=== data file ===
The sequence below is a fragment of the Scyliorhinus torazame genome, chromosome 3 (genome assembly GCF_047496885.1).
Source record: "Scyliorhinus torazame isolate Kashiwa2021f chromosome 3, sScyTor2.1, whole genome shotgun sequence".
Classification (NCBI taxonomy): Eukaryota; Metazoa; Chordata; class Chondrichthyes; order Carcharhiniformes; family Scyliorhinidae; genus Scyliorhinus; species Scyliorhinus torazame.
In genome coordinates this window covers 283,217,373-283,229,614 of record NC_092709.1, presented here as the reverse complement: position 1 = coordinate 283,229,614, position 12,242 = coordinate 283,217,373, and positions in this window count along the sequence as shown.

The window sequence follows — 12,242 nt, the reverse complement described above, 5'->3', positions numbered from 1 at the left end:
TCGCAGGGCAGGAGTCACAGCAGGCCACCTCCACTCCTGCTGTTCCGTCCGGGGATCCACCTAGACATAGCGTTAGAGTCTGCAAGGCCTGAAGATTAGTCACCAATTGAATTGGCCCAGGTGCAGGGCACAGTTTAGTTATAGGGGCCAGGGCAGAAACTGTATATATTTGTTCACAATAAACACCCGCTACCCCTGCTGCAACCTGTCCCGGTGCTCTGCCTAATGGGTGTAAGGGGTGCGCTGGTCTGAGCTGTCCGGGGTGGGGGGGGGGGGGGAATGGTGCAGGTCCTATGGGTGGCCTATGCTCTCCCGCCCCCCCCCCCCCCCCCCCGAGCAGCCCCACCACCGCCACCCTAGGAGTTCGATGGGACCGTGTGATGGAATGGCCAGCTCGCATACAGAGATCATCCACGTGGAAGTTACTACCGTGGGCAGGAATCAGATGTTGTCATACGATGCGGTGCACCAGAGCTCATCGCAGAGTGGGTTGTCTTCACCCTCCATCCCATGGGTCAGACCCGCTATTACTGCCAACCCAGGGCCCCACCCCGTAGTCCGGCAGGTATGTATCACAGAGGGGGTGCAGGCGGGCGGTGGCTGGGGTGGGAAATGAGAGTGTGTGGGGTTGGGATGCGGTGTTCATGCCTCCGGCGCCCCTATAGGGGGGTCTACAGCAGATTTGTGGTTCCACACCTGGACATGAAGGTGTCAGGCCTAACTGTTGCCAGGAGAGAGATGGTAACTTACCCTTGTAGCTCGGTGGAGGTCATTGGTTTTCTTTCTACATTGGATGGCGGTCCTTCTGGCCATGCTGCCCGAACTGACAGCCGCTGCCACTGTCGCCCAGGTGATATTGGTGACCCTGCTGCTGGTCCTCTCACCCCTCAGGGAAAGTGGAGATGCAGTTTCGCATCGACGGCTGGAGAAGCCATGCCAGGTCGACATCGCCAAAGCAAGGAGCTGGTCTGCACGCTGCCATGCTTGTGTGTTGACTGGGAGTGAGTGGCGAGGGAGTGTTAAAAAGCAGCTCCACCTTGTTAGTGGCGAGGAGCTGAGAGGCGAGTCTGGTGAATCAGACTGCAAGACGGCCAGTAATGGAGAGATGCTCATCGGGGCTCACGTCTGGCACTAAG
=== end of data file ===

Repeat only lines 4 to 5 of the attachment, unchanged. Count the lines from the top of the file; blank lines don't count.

In genome coordinates this window covers 283,217,373-283,229,614 of record NC_092709.1, presented here as the reverse complement: position 1 = coordinate 283,229,614, position 12,242 = coordinate 283,217,373, and positions in this window count along the sequence as shown.

The window sequence follows — 12,242 nt, the reverse complement described above, 5'->3', positions numbered from 1 at the left end: